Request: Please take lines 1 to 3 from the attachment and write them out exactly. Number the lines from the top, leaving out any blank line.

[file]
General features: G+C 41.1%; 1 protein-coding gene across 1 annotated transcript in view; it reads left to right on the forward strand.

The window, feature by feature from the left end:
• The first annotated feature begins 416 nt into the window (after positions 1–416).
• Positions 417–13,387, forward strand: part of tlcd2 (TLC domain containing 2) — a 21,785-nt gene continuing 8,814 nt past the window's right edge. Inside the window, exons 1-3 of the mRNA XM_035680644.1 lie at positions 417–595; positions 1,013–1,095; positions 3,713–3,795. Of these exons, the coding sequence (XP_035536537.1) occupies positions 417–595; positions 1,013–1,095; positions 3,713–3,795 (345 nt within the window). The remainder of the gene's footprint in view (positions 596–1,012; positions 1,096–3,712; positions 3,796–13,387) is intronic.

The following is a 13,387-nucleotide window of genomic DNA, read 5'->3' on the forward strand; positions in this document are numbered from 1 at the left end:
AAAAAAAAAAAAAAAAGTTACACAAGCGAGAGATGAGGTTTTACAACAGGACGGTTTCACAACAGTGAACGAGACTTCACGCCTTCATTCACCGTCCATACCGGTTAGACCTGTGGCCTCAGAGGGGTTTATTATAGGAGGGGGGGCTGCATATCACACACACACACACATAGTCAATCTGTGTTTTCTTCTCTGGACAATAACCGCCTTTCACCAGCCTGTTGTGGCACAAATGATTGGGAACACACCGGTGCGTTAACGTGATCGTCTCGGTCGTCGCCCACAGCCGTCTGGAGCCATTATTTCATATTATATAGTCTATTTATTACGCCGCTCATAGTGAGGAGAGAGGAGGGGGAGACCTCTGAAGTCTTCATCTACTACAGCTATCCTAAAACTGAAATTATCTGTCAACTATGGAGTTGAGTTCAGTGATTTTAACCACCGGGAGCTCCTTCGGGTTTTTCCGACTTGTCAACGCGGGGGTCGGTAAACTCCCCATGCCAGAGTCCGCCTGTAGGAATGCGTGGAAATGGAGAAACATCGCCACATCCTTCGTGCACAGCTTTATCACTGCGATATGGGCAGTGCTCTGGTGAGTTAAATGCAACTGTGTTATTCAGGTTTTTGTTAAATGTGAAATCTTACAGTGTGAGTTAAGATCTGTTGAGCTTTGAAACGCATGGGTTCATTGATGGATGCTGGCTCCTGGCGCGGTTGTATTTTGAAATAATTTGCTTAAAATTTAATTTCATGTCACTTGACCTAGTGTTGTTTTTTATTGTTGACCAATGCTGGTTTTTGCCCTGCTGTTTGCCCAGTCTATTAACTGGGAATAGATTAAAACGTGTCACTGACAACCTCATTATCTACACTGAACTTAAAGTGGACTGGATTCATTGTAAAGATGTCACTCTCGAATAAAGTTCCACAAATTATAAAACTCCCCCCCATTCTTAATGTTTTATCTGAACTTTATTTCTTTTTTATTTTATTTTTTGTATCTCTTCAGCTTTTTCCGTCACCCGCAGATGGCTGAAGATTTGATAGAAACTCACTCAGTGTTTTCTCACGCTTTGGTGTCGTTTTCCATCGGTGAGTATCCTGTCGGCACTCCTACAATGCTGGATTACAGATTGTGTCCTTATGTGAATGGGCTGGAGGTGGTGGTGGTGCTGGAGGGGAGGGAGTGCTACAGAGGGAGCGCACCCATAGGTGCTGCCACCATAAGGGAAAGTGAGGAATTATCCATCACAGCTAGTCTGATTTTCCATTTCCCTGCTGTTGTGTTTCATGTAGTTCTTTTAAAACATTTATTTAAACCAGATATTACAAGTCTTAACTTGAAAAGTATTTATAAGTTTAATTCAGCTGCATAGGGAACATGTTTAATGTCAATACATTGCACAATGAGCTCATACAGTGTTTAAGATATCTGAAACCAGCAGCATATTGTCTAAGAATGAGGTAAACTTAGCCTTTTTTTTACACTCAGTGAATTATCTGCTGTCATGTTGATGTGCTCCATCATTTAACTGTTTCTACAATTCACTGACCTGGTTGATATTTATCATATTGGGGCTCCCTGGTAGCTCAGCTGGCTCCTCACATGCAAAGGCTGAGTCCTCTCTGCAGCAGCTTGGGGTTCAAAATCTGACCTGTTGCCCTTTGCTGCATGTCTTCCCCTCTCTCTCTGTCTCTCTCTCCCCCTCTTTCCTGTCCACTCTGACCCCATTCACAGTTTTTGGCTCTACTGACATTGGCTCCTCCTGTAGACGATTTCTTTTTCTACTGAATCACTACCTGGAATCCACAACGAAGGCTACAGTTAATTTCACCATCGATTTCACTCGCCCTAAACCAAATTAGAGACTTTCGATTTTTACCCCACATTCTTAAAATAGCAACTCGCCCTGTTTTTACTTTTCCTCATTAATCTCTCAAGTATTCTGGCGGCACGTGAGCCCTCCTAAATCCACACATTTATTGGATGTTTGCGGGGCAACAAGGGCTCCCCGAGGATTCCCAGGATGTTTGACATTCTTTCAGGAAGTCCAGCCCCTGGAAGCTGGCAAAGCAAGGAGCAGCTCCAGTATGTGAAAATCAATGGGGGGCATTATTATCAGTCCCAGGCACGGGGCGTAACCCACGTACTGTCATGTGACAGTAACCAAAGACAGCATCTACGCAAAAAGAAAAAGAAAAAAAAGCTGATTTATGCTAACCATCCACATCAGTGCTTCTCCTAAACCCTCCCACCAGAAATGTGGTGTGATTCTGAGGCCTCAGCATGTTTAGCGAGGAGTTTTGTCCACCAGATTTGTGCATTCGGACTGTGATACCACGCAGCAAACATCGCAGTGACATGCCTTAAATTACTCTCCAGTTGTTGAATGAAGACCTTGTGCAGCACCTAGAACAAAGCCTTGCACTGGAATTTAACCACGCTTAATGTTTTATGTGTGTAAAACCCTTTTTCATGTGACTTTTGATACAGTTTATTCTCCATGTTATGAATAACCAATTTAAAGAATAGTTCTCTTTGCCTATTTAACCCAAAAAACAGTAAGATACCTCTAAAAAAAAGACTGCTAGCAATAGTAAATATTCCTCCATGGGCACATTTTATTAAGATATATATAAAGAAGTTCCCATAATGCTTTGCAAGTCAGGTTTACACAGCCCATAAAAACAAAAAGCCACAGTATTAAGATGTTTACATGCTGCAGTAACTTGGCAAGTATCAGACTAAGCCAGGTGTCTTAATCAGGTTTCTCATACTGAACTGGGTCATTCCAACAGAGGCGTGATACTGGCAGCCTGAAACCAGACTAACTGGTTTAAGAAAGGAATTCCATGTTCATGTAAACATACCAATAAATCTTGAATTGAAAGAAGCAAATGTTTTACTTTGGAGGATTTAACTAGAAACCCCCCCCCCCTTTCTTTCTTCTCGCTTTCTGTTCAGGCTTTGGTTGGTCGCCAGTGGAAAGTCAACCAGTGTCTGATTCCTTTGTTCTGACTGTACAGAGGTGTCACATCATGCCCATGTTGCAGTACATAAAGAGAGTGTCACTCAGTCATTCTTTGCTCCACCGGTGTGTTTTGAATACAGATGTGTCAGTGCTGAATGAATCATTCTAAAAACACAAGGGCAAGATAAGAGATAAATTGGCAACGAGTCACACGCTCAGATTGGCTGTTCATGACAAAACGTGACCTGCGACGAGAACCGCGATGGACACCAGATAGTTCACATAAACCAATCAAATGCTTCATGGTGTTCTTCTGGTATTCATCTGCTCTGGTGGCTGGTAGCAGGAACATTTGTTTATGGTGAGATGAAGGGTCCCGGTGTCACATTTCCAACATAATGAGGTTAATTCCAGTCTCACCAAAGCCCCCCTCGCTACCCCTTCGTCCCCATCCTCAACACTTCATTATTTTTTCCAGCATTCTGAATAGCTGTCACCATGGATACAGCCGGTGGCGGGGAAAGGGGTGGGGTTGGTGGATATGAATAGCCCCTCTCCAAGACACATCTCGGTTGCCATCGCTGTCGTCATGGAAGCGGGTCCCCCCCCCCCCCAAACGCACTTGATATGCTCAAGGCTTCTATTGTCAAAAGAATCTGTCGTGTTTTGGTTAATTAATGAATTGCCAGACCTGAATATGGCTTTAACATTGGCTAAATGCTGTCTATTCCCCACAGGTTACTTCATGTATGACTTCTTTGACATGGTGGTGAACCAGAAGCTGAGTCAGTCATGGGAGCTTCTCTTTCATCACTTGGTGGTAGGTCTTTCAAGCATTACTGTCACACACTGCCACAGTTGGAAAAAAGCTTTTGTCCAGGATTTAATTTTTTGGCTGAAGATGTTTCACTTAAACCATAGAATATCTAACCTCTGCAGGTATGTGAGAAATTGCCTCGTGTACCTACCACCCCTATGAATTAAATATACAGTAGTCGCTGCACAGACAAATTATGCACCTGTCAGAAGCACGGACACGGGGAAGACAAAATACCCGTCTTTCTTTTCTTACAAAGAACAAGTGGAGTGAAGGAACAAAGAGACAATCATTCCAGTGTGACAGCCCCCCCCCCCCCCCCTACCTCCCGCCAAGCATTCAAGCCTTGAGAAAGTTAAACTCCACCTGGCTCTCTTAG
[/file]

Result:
General features: G+C 41.1%; 1 protein-coding gene across 1 annotated transcript in view; it reads left to right on the forward strand.

The window, feature by feature from the left end:
• The first annotated feature begins 416 nt into the window (after positions 1–416).